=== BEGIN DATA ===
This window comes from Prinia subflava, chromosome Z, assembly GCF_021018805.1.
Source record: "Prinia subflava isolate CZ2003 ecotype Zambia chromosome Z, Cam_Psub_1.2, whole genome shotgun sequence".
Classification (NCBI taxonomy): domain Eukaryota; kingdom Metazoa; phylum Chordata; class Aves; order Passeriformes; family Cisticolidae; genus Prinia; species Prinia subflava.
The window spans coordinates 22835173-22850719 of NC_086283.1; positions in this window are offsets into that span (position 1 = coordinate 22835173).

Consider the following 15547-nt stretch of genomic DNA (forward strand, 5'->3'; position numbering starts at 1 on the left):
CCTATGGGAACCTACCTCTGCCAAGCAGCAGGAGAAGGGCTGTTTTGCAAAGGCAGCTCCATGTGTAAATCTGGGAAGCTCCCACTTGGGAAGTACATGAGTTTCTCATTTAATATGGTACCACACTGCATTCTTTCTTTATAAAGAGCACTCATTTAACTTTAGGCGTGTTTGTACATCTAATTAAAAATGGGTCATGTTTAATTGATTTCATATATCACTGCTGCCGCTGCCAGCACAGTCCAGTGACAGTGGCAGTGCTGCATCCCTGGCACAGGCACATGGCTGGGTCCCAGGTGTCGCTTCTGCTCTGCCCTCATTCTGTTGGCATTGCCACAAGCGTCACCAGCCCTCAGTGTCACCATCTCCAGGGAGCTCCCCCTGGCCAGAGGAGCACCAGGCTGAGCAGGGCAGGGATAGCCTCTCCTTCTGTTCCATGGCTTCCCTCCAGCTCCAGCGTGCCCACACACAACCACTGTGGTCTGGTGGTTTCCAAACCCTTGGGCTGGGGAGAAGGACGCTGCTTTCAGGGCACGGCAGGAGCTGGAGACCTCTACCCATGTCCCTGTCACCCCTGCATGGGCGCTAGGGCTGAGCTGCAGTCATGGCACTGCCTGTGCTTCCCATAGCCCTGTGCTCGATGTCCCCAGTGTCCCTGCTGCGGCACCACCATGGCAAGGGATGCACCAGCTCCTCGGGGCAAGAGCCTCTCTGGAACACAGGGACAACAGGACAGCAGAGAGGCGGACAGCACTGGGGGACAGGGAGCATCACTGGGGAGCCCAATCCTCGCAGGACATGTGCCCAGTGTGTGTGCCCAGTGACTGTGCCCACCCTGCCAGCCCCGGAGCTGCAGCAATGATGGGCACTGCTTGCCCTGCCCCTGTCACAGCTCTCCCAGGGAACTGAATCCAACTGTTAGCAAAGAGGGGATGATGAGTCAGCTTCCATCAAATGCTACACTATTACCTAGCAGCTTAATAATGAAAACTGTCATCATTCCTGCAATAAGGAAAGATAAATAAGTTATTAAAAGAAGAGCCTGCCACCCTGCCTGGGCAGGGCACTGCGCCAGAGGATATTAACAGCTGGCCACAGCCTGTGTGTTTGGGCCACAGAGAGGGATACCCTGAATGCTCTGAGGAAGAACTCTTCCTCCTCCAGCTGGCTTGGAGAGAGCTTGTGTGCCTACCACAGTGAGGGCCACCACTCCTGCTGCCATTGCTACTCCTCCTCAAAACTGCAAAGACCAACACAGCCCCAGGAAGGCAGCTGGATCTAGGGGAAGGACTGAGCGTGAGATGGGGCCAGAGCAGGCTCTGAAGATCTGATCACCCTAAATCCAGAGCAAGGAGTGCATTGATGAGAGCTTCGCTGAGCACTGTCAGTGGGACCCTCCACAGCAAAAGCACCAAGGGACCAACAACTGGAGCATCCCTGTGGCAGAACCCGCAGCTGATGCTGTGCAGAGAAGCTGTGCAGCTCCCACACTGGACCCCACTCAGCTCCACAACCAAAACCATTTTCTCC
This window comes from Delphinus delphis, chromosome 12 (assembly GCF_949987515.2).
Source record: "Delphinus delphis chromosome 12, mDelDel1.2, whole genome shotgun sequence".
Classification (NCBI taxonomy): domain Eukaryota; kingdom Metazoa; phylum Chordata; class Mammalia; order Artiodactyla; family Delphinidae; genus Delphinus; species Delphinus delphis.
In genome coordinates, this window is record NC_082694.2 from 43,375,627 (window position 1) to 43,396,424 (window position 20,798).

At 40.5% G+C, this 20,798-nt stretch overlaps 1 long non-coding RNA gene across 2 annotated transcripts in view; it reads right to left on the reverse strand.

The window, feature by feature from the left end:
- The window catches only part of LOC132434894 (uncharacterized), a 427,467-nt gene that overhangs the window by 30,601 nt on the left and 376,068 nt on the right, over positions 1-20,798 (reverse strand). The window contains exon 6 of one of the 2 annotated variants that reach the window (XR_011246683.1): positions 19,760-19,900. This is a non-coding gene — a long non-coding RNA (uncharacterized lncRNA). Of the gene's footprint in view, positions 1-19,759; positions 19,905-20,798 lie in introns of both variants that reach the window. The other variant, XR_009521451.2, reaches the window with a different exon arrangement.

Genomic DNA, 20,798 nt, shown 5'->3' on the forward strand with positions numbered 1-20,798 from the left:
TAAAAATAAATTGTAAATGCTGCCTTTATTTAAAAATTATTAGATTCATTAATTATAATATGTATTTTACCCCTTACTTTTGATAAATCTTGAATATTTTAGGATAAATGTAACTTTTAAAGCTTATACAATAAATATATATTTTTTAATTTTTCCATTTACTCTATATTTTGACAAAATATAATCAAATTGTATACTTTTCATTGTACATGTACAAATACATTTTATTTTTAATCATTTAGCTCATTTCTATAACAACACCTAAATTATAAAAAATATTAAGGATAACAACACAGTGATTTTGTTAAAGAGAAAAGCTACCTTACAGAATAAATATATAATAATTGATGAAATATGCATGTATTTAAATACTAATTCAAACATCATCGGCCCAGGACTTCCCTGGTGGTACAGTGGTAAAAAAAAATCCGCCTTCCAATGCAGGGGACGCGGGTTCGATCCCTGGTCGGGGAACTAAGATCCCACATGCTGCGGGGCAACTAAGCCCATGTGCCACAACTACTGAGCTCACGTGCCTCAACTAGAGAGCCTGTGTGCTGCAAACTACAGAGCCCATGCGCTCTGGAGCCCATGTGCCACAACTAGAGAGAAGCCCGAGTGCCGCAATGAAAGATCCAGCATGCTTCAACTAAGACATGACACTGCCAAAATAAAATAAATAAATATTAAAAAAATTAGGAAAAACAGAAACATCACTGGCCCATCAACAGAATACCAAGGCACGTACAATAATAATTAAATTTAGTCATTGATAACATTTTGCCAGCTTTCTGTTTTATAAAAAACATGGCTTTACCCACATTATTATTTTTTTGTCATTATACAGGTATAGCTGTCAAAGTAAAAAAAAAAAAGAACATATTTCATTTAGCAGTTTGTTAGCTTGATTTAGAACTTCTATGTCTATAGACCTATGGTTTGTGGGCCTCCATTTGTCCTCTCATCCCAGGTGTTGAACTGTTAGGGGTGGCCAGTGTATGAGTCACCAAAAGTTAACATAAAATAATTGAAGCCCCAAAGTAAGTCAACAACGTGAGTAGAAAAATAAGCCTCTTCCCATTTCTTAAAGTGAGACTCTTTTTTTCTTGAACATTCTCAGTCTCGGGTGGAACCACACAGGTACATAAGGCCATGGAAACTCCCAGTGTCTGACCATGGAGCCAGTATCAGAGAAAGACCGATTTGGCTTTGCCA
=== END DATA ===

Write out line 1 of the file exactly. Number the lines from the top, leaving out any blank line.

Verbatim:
This window comes from Prinia subflava, chromosome Z, assembly GCF_021018805.1.